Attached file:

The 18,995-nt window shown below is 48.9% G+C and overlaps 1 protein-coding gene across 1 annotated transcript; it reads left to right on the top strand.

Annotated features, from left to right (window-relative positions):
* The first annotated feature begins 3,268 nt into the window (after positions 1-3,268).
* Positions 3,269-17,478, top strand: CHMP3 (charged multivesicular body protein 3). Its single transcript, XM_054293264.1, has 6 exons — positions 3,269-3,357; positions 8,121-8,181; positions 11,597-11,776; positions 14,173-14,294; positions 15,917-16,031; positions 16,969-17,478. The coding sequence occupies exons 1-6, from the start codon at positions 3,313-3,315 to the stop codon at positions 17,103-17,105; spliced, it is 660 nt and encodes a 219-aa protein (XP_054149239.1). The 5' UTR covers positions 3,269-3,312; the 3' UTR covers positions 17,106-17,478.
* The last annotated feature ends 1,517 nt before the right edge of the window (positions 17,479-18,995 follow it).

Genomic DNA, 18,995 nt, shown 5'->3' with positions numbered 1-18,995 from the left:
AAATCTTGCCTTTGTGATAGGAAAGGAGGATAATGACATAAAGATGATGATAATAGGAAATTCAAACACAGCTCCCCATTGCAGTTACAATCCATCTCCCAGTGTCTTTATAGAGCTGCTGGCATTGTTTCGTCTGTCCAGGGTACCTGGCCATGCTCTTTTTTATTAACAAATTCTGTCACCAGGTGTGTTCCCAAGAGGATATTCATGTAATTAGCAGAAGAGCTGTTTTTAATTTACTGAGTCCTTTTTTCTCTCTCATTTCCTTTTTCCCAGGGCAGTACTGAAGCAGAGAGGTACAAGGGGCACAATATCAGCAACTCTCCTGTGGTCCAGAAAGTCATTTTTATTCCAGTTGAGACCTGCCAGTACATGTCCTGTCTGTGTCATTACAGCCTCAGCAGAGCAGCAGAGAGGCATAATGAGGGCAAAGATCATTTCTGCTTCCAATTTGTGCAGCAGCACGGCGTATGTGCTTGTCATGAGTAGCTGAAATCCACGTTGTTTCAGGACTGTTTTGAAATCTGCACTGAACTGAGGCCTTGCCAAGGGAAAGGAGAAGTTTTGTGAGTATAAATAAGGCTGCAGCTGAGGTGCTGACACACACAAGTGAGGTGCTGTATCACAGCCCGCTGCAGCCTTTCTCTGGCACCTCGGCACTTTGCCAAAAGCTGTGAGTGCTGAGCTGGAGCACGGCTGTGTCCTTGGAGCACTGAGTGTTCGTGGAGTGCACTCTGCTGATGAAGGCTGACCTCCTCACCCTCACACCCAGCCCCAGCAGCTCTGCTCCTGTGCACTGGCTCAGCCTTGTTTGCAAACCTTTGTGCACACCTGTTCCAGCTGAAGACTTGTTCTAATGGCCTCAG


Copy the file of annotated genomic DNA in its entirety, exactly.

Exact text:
The 18,995-nt window shown below is 48.9% G+C and overlaps 1 protein-coding gene across 1 annotated transcript; it reads left to right on the top strand.

Annotated features, from left to right (window-relative positions):
* The first annotated feature begins 3,268 nt into the window (after positions 1-3,268).
* Positions 3,269-17,478, top strand: CHMP3 (charged multivesicular body protein 3). Its single transcript, XM_054293264.1, has 6 exons — positions 3,269-3,357; positions 8,121-8,181; positions 11,597-11,776; positions 14,173-14,294; positions 15,917-16,031; positions 16,969-17,478. The coding sequence occupies exons 1-6, from the start codon at positions 3,313-3,315 to the stop codon at positions 17,103-17,105; spliced, it is 660 nt and encodes a 219-aa protein (XP_054149239.1). The 5' UTR covers positions 3,269-3,312; the 3' UTR covers positions 17,106-17,478.
* The last annotated feature ends 1,517 nt before the right edge of the window (positions 17,479-18,995 follow it).

Genomic DNA, 18,995 nt, shown 5'->3' with positions numbered 1-18,995 from the left:
AAATCTTGCCTTTGTGATAGGAAAGGAGGATAATGACATAAAGATGATGATAATAGGAAATTCAAACACAGCTCCCCATTGCAGTTACAATCCATCTCCCAGTGTCTTTATAGAGCTGCTGGCATTGTTTCGTCTGTCCAGGGTACCTGGCCATGCTCTTTTTTATTAACAAATTCTGTCACCAGGTGTGTTCCCAAGAGGATATTCATGTAATTAGCAGAAGAGCTGTTTTTAATTTACTGAGTCCTTTTTTCTCTCTCATTTCCTTTTTCCCAGGGCAGTACTGAAGCAGAGAGGTACAAGGGGCACAATATCAGCAACTCTCCTGTGGTCCAGAAAGTCATTTTTATTCCAGTTGAGACCTGCCAGTACATGTCCTGTCTGTGTCATTACAGCCTCAGCAGAGCAGCAGAGAGGCATAATGAGGGCAAAGATCATTTCTGCTTCCAATTTGTGCAGCAGCACGGCGTATGTGCTTGTCATGAGTAGCTGAAATCCACGTTGTTTCAGGACTGTTTTGAAATCTGCACTGAACTGAGGCCTTGCCAAGGGAAAGGAGAAGTTTTGTGAGTATAAATAAGGCTGCAGCTGAGGTGCTGACACACACAAGTGAGGTGCTGTATCACAGCCCGCTGCAGCCTTTCTCTGGCACCTCGGCACTTTGCCAAAAGCTGTGAGTGCTGAGCTGGAGCACGGCTGTGTCCTTGGAGCACTGAGTGTTCGTGGAGTGCACTCTGCTGATGAAGGCTGACCTCCTCACCCTCACACCCAGCCCCAGCAGCTCTGCTCCTGTGCACTGGCTCAGCCTTGTTTGCAAACCTTTGTGCACACCTGTTCCAGCTGAAGACTTGTTCTAATGGCCTCAG